Late-nineteenth-century street life also contributed to the mixed images of Chicago, especially as it was portrayed in illustrated national magazines and in travelers' accounts. After the fire of 1871, civic leaders were proud to point out how the busy streets reflected rebuilding and rebirth. At the same time, illustrations of the bloody railroad strikes of 1877, the 1886 Haymarket Affair, and 1894 Pullman Strike focused on street confrontations and provided a quick stereotype of the instability of society in the mushrooming city. Likewise, the street created an instant impression on such foreign visitors as Rudyard Kipling, who disdainfully described the “collection of miserables” who daily passed through “turmoil and squash.” In 1900, Scottish author William Archer proclaimed that “New York for a moment does not compare with Chicago in the roar and bustle and bewilderment of its street life.” Similarly, many of Chicago's greatest writers—especially those of rural origin—wove their fascination with the energy and variety of the public spaces, especially downtown, into their works. This is evident in the arrival scenes in novels such as Theodore Dreiser's Sister Carrie (1900). Sherwood Anderson's Marching Men (1917) described the way in which the working poor displayed their misery as they tramped the streets or rode the cars. Chicago-born Henry Blake Fuller's The Cliff Dwellers (1893) described the view from a skyscraper as if through the eyes of a bird of prey looking from its nest down at the street. Street life was also prominent in shorter forms of literature. George Ade drew inspiration from peddlers and passersby for his aptly titled column “Stories of the Streets and of the Town,” which ran in the Chicago Record (1893–1900). And of course, the “painted women” of Carl Sandburg's “Chicago,” as well as “Clark Street Bridge” and other pieces among his lesserknown poetry, celebrated workaday street life.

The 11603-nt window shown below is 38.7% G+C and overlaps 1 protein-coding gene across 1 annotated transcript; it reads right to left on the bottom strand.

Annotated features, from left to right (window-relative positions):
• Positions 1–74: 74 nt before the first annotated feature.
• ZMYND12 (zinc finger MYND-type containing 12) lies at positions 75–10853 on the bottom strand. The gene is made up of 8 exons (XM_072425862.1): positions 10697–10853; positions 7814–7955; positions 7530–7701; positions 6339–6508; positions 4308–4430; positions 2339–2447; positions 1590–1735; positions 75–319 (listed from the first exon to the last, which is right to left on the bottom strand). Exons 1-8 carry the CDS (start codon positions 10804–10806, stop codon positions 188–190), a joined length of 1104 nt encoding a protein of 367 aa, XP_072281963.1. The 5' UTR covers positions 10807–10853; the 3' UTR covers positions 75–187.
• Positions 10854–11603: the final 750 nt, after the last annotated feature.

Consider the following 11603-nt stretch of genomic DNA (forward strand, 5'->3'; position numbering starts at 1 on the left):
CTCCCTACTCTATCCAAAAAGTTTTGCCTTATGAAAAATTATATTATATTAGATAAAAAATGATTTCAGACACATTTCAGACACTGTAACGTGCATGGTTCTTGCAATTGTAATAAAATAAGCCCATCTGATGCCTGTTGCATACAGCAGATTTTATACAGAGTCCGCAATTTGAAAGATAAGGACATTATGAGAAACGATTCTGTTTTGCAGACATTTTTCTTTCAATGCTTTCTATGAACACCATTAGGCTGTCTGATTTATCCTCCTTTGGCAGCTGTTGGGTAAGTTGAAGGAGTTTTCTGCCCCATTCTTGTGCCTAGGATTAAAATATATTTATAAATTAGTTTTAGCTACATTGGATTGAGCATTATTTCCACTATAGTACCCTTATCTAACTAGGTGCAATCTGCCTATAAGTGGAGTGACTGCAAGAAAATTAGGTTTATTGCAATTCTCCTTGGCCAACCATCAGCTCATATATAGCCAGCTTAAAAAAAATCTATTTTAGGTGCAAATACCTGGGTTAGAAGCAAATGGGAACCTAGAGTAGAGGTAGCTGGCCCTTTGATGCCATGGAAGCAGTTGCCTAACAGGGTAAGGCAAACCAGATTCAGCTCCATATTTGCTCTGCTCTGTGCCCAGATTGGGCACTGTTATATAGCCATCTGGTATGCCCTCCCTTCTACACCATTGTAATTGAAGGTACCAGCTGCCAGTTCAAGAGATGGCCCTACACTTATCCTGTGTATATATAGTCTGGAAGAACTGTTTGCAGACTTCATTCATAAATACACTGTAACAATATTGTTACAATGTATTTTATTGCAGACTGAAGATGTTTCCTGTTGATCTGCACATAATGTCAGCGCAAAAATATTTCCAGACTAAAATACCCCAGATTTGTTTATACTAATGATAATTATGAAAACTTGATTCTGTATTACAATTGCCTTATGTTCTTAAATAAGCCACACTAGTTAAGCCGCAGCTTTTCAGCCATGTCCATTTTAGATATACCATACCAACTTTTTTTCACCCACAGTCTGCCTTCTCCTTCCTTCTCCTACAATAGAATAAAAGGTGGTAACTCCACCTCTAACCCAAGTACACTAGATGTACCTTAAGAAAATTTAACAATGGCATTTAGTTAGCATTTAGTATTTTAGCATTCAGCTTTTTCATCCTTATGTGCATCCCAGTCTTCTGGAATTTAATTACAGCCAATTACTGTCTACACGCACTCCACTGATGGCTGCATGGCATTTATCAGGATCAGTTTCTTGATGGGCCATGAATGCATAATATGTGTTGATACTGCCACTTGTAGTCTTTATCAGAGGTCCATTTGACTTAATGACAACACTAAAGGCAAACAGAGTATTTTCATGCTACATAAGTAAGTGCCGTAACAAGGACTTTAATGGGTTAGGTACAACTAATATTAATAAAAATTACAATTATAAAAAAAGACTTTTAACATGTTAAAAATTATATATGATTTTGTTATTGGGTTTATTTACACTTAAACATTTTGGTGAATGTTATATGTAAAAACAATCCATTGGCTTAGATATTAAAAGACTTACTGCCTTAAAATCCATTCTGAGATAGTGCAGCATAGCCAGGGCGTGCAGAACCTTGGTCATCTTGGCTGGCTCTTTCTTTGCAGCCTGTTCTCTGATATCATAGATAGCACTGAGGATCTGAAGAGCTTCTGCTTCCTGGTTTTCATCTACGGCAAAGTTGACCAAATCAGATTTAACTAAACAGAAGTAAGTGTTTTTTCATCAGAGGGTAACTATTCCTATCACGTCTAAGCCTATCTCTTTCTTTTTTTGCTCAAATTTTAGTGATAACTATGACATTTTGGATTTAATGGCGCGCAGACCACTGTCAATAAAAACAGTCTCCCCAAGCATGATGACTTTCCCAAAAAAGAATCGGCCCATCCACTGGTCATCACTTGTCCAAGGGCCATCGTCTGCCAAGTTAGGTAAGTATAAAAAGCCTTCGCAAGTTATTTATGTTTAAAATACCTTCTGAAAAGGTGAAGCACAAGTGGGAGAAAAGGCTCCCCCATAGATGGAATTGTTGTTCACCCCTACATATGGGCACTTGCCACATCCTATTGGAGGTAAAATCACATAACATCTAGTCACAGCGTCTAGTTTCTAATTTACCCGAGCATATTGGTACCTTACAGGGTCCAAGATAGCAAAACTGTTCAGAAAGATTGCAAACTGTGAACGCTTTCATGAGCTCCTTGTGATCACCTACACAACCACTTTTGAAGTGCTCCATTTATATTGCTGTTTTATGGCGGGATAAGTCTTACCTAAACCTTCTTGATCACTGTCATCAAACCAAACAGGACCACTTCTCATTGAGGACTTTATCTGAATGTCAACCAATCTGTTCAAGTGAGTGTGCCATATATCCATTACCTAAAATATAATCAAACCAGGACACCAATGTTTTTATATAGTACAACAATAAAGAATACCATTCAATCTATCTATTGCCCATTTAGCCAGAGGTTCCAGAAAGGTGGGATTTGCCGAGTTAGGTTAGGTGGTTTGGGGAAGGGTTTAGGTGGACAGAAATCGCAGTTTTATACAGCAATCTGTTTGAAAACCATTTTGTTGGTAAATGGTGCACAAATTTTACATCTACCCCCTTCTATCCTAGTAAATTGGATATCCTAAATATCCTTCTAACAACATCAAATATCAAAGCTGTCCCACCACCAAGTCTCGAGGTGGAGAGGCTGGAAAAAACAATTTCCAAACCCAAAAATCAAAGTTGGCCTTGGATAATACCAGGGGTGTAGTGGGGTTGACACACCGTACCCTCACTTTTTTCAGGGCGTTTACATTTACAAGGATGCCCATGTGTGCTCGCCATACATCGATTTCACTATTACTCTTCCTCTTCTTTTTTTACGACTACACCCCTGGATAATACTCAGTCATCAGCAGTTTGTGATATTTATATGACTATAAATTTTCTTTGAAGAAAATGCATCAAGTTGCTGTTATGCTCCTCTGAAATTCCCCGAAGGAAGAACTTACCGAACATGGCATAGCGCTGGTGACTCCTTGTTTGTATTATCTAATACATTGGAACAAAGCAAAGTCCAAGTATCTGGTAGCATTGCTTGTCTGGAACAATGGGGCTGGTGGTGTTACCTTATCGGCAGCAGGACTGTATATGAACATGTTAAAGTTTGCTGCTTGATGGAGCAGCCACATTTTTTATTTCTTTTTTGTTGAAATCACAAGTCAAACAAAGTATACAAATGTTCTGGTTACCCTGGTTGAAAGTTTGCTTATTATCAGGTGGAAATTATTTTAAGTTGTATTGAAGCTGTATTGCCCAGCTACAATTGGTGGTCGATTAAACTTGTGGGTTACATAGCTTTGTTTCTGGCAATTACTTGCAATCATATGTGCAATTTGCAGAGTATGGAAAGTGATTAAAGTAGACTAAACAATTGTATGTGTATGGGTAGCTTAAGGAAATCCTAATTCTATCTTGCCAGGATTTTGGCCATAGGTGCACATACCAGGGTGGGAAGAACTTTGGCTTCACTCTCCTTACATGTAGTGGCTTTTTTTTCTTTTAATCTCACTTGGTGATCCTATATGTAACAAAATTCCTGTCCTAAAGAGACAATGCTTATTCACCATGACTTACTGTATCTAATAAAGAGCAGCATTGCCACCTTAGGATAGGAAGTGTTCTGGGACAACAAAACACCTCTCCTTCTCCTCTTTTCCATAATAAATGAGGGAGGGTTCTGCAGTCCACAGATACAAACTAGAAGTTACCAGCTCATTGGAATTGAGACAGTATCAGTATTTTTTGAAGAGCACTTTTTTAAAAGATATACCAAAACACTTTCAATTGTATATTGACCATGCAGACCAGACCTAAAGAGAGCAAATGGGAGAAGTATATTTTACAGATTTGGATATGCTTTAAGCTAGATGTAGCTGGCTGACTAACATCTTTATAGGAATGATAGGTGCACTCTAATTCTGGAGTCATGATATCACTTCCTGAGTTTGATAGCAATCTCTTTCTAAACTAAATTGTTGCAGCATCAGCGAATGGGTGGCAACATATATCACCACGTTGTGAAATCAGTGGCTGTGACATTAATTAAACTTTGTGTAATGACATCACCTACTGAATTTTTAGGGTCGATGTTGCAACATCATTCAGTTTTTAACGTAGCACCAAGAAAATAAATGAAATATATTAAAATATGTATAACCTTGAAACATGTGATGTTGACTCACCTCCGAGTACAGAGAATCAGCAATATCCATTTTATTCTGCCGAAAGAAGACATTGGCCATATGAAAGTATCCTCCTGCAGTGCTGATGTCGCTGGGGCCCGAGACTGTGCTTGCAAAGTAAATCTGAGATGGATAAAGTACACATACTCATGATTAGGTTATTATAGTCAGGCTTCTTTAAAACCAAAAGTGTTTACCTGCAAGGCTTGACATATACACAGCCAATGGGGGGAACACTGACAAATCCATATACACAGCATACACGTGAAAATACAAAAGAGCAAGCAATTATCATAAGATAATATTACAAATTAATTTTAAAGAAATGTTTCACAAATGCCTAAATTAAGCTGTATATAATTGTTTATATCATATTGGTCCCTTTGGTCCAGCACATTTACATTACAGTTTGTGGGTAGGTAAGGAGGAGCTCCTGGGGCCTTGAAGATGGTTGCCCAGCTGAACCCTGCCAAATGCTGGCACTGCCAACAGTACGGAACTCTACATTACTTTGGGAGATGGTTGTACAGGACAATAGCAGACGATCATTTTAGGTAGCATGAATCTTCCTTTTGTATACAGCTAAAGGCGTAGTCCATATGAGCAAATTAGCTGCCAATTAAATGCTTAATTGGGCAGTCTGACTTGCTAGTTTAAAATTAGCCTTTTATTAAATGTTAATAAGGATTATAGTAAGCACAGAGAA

Out in the neighborhoods the patterns of street life varied by class. The levels of poverty and congestion in the adjacent housing usually determined the extent of the residents' dependence on the public places for their daily survival. For those at the bottom of the social scale, the street was home. After the fire of 1871, living in public places had become part of the survival strategy for tens of thousands of temporarily homeless victims, many of whom wandered the city for months. During the depression that began two years later, the first generation of tramps (mobile nonworkers) and hoboes (mobile seasonal workers) arrived in Chicago because it was the hub of the nation's growing rail network. By the end of the century thousands of unemployed men populated three Skid Row districts that ringed the downtown. Here, day labor agencies did their hiring curbside, while the local street life consisted of the denizens of cheap restaurants, barrooms, pawnshops, used-clothing stores, and a variety of hotels ranging upwards of “nickel flops.” Amidst them on the sidewalks and streets were such noisy “redeemers” as the Salvation Army band and the Gospel Wagon of the Pacific Garden Mission. It was easy for the more affluent Chicagoans to conflate idlers with the poor, who utilized public spaces as a necessary last resort for survival.
Each step up the economic ladder allowed participation in street activities to become more voluntary. Just above the transients, the tenement neighborhood provided somewhat more permanent dwellings, although conditions still forced a blurring in the distinctions between private and public. The street functioned as a verbal communication conduit within largely nonliterate communities, as well as a place to work and play. Sweltering nights saw much of the population sleeping on the sidewalks, and evictions cast newly homeless families and their meager possessions onto the curbstones. By 1868 there were already enough homeless youth peddling papers on the streets to justify the creation of the Newsboy's and Bootblack's Home, and their ranks grew. Greedy adults also snatched the earnings of large numbers of immigrant juveniles who had been imported during the 1870s to become street musicians.